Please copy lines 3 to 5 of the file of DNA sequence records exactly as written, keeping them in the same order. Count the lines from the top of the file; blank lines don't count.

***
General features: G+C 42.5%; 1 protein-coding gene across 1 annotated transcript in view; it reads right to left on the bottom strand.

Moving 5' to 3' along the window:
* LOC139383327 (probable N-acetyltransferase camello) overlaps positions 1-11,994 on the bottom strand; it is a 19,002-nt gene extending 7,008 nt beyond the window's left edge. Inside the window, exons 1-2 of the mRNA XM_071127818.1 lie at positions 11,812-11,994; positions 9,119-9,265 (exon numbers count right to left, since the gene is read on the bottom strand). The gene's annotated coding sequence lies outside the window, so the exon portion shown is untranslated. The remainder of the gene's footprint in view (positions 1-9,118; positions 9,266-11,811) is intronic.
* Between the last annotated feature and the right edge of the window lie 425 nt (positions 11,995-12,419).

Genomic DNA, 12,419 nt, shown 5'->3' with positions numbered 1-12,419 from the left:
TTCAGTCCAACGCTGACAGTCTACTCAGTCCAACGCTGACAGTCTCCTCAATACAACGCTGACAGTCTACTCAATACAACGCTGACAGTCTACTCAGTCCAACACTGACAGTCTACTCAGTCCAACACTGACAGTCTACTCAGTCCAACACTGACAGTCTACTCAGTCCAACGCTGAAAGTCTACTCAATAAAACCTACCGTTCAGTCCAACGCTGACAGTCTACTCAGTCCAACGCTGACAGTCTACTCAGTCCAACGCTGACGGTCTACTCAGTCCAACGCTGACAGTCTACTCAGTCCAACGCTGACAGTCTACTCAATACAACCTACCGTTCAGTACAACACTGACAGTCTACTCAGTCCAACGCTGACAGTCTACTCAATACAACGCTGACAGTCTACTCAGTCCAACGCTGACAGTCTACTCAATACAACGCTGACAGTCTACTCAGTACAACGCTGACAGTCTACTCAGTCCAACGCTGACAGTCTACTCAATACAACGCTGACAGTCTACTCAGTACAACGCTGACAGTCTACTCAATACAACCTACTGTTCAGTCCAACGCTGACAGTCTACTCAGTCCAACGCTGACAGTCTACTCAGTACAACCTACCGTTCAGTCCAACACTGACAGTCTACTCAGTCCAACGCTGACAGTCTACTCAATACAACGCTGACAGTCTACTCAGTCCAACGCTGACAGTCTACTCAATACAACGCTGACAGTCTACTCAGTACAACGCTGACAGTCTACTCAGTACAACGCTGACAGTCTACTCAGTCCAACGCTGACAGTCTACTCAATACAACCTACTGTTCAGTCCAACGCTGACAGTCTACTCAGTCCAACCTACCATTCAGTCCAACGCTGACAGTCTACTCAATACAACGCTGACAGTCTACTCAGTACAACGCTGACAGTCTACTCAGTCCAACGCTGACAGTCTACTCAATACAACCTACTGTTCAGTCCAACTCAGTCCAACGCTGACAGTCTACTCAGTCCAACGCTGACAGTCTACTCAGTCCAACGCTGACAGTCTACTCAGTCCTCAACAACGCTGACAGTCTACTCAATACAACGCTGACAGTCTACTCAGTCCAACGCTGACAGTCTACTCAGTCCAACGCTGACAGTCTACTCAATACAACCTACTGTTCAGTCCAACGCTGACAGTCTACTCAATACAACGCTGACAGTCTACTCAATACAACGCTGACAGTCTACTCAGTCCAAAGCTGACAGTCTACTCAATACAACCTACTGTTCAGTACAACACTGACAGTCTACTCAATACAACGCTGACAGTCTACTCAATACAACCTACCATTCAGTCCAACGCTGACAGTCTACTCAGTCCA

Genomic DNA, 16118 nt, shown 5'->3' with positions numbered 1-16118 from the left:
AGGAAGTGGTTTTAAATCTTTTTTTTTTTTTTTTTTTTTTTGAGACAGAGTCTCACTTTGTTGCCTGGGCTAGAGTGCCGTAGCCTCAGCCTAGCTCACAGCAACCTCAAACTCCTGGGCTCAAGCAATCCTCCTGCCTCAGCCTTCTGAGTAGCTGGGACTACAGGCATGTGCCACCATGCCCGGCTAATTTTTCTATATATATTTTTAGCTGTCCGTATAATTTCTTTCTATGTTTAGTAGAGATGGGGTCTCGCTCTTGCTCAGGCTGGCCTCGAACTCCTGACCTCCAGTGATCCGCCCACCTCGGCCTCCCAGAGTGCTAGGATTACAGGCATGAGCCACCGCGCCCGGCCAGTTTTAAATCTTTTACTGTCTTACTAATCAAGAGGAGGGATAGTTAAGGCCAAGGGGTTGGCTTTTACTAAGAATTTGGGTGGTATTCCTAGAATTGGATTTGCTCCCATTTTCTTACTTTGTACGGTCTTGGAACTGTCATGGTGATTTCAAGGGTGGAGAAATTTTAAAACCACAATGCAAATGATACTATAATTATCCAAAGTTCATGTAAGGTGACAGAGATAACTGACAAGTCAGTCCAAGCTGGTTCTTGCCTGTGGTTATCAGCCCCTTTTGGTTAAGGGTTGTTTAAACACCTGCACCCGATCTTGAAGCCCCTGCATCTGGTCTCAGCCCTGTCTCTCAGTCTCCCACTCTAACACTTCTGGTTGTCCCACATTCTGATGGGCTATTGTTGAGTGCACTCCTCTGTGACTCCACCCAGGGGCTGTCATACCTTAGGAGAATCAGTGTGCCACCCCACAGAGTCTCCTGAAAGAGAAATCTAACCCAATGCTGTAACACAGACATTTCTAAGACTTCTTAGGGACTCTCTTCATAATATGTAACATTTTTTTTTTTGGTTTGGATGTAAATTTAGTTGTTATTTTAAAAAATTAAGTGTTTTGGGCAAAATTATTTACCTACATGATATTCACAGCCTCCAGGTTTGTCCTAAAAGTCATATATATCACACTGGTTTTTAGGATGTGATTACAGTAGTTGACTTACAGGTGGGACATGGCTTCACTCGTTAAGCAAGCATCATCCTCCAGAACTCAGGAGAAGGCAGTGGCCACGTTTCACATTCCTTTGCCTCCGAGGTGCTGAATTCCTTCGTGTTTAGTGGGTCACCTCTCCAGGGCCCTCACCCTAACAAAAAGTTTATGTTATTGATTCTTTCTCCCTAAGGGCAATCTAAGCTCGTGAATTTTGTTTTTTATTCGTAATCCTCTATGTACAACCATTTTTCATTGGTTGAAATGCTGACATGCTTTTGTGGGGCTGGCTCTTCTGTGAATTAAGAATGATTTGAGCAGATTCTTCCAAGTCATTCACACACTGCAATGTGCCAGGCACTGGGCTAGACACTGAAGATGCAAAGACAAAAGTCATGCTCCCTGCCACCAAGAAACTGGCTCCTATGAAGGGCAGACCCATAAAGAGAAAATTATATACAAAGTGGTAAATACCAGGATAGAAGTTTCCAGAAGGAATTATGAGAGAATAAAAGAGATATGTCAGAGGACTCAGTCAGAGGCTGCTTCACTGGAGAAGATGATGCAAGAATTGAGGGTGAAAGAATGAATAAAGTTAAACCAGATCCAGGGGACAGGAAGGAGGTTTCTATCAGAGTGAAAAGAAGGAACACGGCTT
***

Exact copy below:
* LOC139383327 (probable N-acetyltransferase camello) overlaps positions 1-11,994 on the bottom strand; it is a 19,002-nt gene extending 7,008 nt beyond the window's left edge. Inside the window, exons 1-2 of the mRNA XM_071127818.1 lie at positions 11,812-11,994; positions 9,119-9,265 (exon numbers count right to left, since the gene is read on the bottom strand). The gene's annotated coding sequence lies outside the window, so the exon portion shown is untranslated. The remainder of the gene's footprint in view (positions 1-9,118; positions 9,266-11,811) is intronic.
* Between the last annotated feature and the right edge of the window lie 425 nt (positions 11,995-12,419).

Genomic DNA, 12,419 nt, shown 5'->3' with positions numbered 1-12,419 from the left: